Herod, whom Spearman has criticized by name in a previous debate, used the critique as a chance to defend her record on criminal justice reform.
“I want to make clear that I am proud of the work that we did to pass police accountability right here in Colorado and led by the people of Denver,” she said. “We met the moment when we saw the murder of George Floyd on our smartphones. We met the moment when we saw and heard Elijah McClain’s mother call out for more action. We marched the streets together and said we will have this accountability.”
Spearman clarified he wasn’t speaking about police reform. He was addressing laws that decreased the penalty for low-level drug possession from a felony to a misdemeanor and defelonized the theft of cars that cost less than $2,000. Those thefts, in particular, affect low-income communities of color, he said.
Calderón said addressing safety issues requires personal experience. She spoke about being a criminal legal system professor at CU Boulder at the same time her own son was being assaulted by Denver police officers during the broken-windows policing era.
“If you did not know these were Democrats sitting up here, you would be shocked, because they sound like Republicans who want to take us back to the tough-on-crime and the war-on-poverty years. More police does not equal more safety for communities of color. It increases the risk to us in a different way. So my son was afraid of both gang members and police officers.”
Calderón called on the city to “reimagine the institution of policing.”
Brough said the best way she could illustrate how she would address safety is by talking about how she put together her safety policy. She brought together a former ACLU executive, a former manager of public safety and police office, and a former district attorney and governor to craft a position.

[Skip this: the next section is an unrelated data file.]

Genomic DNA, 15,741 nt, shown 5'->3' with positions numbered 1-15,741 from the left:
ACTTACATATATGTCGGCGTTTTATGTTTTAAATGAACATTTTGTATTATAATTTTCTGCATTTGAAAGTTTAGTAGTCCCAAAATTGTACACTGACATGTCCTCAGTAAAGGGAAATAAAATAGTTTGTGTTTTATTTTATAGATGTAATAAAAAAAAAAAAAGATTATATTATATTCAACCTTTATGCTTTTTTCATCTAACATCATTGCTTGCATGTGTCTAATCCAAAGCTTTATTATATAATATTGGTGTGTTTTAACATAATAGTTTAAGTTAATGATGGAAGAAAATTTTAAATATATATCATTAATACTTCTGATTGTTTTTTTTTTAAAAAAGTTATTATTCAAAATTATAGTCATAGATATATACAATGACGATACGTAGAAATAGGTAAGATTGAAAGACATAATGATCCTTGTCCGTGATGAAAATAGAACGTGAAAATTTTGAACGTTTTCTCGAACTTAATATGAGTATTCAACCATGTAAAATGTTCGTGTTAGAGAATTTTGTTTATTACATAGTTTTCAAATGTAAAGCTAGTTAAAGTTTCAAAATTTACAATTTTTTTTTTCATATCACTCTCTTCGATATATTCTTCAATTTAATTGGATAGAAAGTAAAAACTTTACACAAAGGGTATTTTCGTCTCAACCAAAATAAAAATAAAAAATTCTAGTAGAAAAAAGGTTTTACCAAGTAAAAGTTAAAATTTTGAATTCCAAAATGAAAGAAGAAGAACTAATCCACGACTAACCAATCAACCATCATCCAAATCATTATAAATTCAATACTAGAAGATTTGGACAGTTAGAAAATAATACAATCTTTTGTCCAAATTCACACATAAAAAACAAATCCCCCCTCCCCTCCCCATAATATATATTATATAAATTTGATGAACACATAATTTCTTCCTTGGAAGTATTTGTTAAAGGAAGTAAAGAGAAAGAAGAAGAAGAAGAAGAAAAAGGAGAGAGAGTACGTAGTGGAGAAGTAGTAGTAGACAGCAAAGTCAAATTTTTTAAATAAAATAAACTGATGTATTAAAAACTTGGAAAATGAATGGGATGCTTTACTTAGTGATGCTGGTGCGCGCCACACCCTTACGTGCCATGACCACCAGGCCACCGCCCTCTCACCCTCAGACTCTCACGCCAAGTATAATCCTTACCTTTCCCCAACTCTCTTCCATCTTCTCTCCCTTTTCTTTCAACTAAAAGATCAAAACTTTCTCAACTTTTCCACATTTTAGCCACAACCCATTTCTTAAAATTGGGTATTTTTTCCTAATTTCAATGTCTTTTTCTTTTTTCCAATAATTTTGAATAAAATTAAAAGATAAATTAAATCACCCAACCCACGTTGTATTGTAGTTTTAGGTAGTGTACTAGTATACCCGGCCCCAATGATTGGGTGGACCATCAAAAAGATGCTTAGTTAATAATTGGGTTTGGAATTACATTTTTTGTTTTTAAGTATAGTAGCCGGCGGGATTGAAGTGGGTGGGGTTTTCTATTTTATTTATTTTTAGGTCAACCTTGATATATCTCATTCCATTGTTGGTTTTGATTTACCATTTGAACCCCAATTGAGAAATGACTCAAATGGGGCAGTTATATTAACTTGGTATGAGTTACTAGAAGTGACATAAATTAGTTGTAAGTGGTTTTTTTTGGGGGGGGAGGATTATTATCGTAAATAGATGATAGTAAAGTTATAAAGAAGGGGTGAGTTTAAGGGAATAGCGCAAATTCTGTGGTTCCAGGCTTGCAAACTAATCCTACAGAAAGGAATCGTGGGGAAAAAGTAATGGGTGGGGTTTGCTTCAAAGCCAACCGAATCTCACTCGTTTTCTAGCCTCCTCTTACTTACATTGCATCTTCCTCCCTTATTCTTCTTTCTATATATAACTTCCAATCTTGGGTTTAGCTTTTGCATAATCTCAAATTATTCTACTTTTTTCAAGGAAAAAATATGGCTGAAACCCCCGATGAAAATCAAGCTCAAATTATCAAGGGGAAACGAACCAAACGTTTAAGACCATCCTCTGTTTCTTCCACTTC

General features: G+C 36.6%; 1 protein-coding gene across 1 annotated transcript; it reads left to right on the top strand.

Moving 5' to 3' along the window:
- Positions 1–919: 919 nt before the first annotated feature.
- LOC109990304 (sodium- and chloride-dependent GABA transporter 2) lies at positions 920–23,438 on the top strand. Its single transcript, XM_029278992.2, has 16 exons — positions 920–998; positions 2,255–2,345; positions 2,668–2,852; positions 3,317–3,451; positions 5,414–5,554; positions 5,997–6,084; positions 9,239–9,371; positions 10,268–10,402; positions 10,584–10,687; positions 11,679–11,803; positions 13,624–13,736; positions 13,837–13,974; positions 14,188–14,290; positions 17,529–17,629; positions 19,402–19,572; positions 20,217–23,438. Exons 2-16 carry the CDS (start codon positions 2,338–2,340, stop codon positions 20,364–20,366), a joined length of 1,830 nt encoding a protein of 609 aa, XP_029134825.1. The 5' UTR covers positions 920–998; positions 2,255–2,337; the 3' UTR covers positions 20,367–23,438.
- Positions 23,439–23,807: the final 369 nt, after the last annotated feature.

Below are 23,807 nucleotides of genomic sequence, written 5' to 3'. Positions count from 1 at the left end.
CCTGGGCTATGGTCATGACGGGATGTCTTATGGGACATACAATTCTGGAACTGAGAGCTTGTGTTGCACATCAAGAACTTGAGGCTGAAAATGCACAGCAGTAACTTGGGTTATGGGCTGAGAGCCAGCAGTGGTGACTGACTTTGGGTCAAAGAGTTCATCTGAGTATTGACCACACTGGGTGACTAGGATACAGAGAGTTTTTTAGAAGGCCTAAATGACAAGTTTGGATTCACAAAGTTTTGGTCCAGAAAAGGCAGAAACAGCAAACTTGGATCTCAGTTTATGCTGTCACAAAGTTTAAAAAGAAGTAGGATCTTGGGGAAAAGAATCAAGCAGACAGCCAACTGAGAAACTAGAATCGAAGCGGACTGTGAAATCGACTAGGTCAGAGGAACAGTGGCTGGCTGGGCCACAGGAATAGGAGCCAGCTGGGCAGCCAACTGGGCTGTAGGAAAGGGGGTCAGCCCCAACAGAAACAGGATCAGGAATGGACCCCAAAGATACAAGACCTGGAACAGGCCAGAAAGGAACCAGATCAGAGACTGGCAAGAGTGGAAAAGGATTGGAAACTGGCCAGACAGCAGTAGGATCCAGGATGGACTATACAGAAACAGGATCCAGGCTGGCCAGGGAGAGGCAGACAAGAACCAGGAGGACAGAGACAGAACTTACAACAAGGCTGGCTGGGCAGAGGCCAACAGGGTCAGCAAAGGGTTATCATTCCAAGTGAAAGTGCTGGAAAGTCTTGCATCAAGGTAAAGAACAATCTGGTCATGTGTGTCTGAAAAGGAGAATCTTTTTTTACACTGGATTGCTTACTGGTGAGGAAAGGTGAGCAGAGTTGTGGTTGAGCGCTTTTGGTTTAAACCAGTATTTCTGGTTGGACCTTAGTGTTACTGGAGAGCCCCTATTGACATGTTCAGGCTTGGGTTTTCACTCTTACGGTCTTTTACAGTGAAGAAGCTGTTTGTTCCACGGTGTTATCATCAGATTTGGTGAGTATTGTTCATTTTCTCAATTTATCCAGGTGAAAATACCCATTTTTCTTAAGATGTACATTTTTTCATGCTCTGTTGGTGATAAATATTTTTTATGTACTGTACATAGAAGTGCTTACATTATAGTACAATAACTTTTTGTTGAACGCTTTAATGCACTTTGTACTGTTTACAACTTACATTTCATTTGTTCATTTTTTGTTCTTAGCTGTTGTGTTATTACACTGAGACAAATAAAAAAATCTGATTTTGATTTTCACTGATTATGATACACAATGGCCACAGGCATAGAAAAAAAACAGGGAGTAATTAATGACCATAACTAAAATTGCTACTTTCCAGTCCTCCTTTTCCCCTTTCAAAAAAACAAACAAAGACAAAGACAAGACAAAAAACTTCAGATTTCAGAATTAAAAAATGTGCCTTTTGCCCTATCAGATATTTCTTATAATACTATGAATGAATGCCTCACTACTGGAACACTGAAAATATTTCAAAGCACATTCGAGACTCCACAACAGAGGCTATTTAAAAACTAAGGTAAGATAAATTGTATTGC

Calderón pushed back: “You tick off people who are supporting you, but you’re not hearing the cries of mothers, of parents who fear for our children. I know those people as well. Good for you. I listened to these people. I listened to community. I listened to their stories. I’ve sat with them. I’ve held mothers who have cried after their children have been killed by the police. So this isn’t about who is backing you. The community is who I look to, to back me.”
The candidates addressed youth violence in the city.
Most candidates supported “common sense gun laws,” including wait times for firearm purchases. Calderón spoke about rooting the city in communities, which she said can be hard when people are pushed out of the city.
Spearman made a case for increasing the number of police officers because Black and Brown communities disproportionately suffer when crime happens. To improve safety, the city needs to address the drug trade, he said.
Hansen talked about how youth violence affects his two children in Denver Public Schools and touted gun reforms he’s passed, including a current effort to ban ghost guns, as part of the solution.
Johnston proposed providing youth with after-school and summer programs, intervening with family-based therapy when young people have been involved in crime, and pushing for “common-sense gun policy.” He cited the high-capacity magazine ban and universal background checks as two policies he pushed.